Nairobi, 25 October, 2019 / 2:17 am (ACI Africa).
In a move that seems to further a previous call for collaboration with African-based scholars in view of enhancing empirical research on Catholic education in Africa, Catholic nuns in Africa have been encouraged to engage in studies that seek to examine issues affecting the lives of consecrated women in a bid to fill a scholarship gap that currently exists.
“I am encouraging you as women religious to carry out research on issues affecting your own lives as religious,” Dr. Ann Rita Njageh told hundreds of nuns who are members of Higher Education for Sisters in Africa (HESA), a program sponsored by the Conrad N. Hilton Foundation, an American non-profit charitable foundation.
“If you (religious women) do not carry out this research yourselves, nobody else is really going to be interested in doing (it), not even the lay people,” Dr. Njageh, a lecturer based at the office of academic linkages under the Catholic University of Eastern Africa (CUEA) in Kenya explained.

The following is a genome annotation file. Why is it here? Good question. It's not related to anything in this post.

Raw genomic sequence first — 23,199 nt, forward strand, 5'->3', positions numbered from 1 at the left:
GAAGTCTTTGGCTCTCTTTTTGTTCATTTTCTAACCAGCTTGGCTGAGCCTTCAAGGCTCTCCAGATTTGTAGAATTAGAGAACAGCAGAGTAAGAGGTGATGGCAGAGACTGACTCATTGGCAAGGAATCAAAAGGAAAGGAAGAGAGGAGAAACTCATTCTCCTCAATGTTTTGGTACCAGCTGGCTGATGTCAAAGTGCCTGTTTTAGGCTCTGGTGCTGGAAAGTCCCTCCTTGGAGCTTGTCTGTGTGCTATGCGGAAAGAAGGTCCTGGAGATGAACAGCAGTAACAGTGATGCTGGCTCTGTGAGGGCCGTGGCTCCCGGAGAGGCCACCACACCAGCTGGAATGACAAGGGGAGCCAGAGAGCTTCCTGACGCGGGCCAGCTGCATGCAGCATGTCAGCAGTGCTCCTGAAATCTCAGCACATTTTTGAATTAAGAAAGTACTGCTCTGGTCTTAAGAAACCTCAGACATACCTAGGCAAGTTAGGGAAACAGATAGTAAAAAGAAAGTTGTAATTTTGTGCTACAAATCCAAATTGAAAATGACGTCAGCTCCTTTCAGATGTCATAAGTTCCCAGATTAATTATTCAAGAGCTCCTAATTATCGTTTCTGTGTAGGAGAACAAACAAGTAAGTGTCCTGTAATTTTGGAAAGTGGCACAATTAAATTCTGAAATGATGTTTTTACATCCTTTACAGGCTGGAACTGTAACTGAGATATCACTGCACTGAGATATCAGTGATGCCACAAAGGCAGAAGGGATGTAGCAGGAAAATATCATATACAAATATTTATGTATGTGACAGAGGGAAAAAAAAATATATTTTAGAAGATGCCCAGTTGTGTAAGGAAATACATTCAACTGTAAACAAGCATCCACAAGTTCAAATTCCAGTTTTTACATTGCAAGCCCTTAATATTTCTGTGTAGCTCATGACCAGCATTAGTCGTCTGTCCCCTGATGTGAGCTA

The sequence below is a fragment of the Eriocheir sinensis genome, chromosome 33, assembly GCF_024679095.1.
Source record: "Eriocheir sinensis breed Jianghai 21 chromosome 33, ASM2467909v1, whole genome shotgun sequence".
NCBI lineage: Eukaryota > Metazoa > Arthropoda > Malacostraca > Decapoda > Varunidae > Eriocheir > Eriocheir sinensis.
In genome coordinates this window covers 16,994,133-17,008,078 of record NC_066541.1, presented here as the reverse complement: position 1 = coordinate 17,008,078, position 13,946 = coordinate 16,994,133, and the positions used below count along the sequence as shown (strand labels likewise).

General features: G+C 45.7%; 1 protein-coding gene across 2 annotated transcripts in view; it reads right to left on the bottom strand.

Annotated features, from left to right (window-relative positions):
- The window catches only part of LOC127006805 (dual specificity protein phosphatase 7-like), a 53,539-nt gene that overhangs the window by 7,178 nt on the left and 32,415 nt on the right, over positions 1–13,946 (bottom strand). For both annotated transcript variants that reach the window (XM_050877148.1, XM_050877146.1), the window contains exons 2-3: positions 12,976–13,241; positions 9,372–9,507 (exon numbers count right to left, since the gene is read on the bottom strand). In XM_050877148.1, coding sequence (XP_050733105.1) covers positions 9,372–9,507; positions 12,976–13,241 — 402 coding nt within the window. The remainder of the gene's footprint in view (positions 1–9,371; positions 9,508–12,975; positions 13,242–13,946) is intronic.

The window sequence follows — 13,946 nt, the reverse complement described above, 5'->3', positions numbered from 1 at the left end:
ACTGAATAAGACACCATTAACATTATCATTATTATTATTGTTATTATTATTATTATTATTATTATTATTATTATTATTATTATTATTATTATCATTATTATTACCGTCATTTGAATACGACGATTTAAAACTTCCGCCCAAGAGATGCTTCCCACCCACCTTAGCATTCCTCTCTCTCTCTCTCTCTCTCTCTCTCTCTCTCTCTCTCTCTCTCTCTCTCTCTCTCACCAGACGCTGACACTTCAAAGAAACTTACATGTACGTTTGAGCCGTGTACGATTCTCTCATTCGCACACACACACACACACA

She was addressing nuns from some 10 African countries belonging to different religious congregations who are beneficiaries of HESA program and set to graduate at CUEA on Friday, October 25.
In an exclusive interview with ACI Africa at CUEA, the venue of the October 23 HESA meeting, Dr. Njangeh provided further justification for her call for empirical research on Catholic nuns in Africa saying, “For a very long time religious women have been sidelined in decision making, in platforms of policy making even when it comes to practice.”